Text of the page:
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UK Govt Crowdsources ideas to fight ‘pointless regulation’


A new government website called Your Freedom was launched today, offering members of the public the opportunity to voice their ideas and comments to reduce pointless regulation and unnecessary bureaucracy. The Deputy Prime Minister Nick Clegg explained how this provides a real chance for the public to influence government policy:

It’s a totally new way of making policy. A totally new way of putting you in charge.

Announcing the initiative on his YouTube channel, Clegg encouraged the public to get involved and tell the government if they feel their rights have been infringed :

Be demanding of your liberty. Be insistent about your rights.

Every time you have had to fill out three versions of the same form, tell us about it. Every time you have felt snooped on by the state, tell us about it. Every unnecessary law, every mind-numbing rule, every time your rights have been infringed – now is the time to tell us about it.

Public input

The Your Freedom project asks citizens three questions:

  • Which current laws would you like to remove or change because they restrict your civil liberties?
  • Which regulations do you think should be removed or changed to make running your business or organisation as simple as possible?
  • Which offences do you think we should remove or change and why?

In his video address Clegg cautioned that the government would not be able to respond to every suggestion – the site already crashed due to heavy traffic, and received 2,000 ideas in the first day  – but he promised that every comment would at least be read.

The site explains that its part of the Programme for Government and its aim to ‘create a more open and less intrusive society through the restoration of Britain’s traditions of freedom and fairness’. The site allows the public to submit, comment on, or vote for ideas on how to “free our society of unnecessary laws and regulations – both for individuals and businesses.”

Users of the site will be able to comment on and rate their favourite ideas and relevant departments will then respond to the most popular workable ideas.:

Your ideas will inform government policy and some of your proposals could end up making it into bills we bring before Parliament to change the law.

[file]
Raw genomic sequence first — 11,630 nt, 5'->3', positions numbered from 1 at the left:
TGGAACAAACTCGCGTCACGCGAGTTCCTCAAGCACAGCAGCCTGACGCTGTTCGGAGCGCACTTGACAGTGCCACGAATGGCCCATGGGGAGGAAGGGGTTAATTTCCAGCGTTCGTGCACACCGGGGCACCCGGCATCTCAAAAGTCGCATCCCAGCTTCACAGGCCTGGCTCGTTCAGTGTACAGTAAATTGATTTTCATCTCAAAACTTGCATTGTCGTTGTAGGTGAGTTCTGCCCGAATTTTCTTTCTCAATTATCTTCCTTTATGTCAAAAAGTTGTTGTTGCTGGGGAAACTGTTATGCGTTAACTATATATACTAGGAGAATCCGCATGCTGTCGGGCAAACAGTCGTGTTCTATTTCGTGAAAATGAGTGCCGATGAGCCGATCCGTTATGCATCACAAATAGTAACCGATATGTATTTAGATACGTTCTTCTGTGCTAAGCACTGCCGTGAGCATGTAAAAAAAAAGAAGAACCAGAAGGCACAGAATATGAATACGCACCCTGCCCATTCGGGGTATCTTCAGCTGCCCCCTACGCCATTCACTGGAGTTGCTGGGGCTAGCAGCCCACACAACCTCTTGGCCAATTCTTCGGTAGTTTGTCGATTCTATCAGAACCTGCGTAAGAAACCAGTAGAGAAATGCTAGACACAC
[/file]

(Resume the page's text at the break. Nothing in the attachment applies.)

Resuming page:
So if there are any laws or regulations you’d like us to do away with, then submit your idea. If you see ideas here already that you like the look of, then rate them and get them moved up the list. And if there’s more you’d like to say, then talk to others in the comments section for each proposal.

The views expressed through the site will be taken into account in the Freedom Bill later this year.


The site has already received a wide range of ideas, including as Simon Jeffery notes, calls to legalise cannabis and magic mushrooms. These topics also appeared prominently in US Open Government dialogue last year, but are unlikely to be seriously considered by a Conservative led government.

Clegg’s claims that this initiative represents “a totally new way of making policy”, however, could be countered by Labour’s highly successful Downing Street petition website launched in 2006. It is described as the:

largest non-partisan democracy site by volume of users ever, with over 8m signatures from over 5m unique email addresses, representing something like 10% of the entire UK population.

Jeffery notes some cynicism about the site launch on twitter:

When @GdnPolitics asked its Twitter followers what they thought about the Clegg initiative, replies came back along the lines of “I’m disappointed. I thought it was going to be a campaign to liberate Clegg from this ridiculous pseudo-coalition” or “FREE THE SHEFFIELD ONE“. When the question was re-phrased, people were still cynical. “A few token gestures to compensate for the coming pain, always goes down well…reminds me of the dentist’s lollipop,” said one.

This month has now seen the coalition’s launch two interesting online exercises – this, and the one asking public sector workers for ideas on ways to reduce government spending. Your Freedom seeks to build on the Conservative election pledge to try to open up the legislative process through providing citizens with an easy means to input into proposed policy. This is not without risks, however.  Ideas on legalising soft drugs are already some of the most popular suggestions on the site. If these prove to generate the most comments and approval, then the Government’s response will be an interesting test of how to manage online citizen feedback where diverges with government policy.

Further reading:

{ 1 comment… add one }
  • JohnNo Gravatar 05/07/2010, 3:10 pm

    “These topics also appeared prominently in US Open Government dialogue last year, but are unlikely to be seriously considered by a Conservative led government.”

    Thats the problem with democracy today, and the reason for the general apathy.
    Politicians no longer listen to the people – they listen to the newspaper headlines.

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